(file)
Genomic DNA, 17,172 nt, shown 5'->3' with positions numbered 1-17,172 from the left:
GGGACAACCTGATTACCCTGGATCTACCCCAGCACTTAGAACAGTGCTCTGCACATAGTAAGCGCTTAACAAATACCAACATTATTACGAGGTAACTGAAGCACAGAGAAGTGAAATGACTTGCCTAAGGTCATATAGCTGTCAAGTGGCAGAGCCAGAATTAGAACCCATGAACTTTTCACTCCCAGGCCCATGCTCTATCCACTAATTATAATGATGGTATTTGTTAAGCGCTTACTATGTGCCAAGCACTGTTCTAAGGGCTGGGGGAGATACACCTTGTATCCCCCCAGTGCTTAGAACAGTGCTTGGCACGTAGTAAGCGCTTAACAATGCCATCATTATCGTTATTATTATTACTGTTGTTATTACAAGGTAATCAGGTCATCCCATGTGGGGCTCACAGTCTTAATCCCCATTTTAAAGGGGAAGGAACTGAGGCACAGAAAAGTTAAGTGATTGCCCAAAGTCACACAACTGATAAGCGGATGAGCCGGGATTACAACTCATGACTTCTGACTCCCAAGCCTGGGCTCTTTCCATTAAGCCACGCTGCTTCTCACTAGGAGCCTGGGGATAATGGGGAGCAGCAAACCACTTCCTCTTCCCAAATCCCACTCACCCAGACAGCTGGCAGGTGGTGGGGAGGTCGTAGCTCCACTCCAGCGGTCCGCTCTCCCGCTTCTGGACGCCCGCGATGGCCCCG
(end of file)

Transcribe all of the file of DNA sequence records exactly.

Genomic DNA, 17,172 nt, shown 5'->3' with positions numbered 1-17,172 from the left:
GGGACAACCTGATTACCCTGGATCTACCCCAGCACTTAGAACAGTGCTCTGCACATAGTAAGCGCTTAACAAATACCAACATTATTACGAGGTAACTGAAGCACAGAGAAGTGAAATGACTTGCCTAAGGTCATATAGCTGTCAAGTGGCAGAGCCAGAATTAGAACCCATGAACTTTTCACTCCCAGGCCCATGCTCTATCCACTAATTATAATGATGGTATTTGTTAAGCGCTTACTATGTGCCAAGCACTGTTCTAAGGGCTGGGGGAGATACACCTTGTATCCCCCCAGTGCTTAGAACAGTGCTTGGCACGTAGTAAGCGCTTAACAATGCCATCATTATCGTTATTATTATTACTGTTGTTATTACAAGGTAATCAGGTCATCCCATGTGGGGCTCACAGTCTTAATCCCCATTTTAAAGGGGAAGGAACTGAGGCACAGAAAAGTTAAGTGATTGCCCAAAGTCACACAACTGATAAGCGGATGAGCCGGGATTACAACTCATGACTTCTGACTCCCAAGCCTGGGCTCTTTCCATTAAGCCACGCTGCTTCTCACTAGGAGCCTGGGGATAATGGGGAGCAGCAAACCACTTCCTCTTCCCAAATCCCACTCACCCAGACAGCTGGCAGGTGGTGGGGAGGTCGTAGCTCCACTCCAGCGGTCCGCTCTCCCGCTTCTGGACGCCCGCGATGGCCCCG